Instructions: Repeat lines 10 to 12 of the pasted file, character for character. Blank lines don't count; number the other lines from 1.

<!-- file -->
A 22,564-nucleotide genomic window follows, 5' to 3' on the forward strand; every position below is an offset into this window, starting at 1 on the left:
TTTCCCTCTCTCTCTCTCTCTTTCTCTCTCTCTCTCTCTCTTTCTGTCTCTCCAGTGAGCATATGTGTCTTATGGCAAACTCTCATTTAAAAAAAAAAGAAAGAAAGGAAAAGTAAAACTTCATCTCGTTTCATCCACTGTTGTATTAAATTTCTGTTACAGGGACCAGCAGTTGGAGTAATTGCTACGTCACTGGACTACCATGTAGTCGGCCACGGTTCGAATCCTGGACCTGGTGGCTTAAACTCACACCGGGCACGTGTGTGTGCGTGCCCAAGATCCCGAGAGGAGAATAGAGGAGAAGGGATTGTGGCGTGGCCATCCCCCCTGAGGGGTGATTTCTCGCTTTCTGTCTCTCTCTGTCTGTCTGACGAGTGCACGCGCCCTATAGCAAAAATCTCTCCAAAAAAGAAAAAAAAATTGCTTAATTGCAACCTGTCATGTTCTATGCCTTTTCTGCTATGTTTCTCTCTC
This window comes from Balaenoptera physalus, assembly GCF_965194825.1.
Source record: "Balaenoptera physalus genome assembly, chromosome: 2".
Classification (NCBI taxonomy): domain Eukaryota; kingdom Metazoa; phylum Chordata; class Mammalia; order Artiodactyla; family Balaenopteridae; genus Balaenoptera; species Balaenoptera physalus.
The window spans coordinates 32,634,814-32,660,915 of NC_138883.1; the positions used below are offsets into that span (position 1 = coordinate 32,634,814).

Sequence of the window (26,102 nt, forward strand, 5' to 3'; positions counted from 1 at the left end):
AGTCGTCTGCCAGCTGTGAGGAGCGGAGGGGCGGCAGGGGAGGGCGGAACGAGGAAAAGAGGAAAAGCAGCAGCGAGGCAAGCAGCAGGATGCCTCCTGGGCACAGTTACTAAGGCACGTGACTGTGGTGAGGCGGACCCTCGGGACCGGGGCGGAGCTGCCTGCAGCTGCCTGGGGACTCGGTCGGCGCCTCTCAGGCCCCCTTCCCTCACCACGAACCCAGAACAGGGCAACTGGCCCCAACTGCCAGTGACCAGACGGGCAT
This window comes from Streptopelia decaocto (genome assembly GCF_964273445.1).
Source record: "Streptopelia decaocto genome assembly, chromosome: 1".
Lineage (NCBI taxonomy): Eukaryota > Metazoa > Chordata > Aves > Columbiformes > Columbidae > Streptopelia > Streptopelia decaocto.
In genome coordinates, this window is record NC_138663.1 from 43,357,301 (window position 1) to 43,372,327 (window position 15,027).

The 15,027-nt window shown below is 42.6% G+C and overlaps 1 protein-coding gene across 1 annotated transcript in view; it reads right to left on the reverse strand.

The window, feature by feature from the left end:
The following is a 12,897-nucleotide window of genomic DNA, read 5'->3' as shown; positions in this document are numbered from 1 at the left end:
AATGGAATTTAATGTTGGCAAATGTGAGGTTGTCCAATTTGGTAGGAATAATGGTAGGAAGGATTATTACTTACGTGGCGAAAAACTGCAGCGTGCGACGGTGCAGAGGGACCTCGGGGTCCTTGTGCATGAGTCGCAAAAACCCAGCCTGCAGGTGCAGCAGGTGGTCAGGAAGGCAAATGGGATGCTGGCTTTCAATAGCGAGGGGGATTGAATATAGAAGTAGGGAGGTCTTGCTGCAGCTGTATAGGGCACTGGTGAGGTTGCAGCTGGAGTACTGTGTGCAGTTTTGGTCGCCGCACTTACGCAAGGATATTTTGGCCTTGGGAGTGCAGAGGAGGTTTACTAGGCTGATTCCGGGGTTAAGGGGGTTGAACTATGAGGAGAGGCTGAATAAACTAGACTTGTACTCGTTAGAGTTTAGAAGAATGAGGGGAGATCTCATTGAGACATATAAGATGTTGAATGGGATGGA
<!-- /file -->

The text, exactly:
Source record: "Streptopelia decaocto genome assembly, chromosome: 1".
Lineage (NCBI taxonomy): Eukaryota > Metazoa > Chordata > Aves > Columbiformes > Columbidae > Streptopelia > Streptopelia decaocto.
In genome coordinates, this window is record NC_138663.1 from 43,357,301 (window position 1) to 43,372,327 (window position 15,027).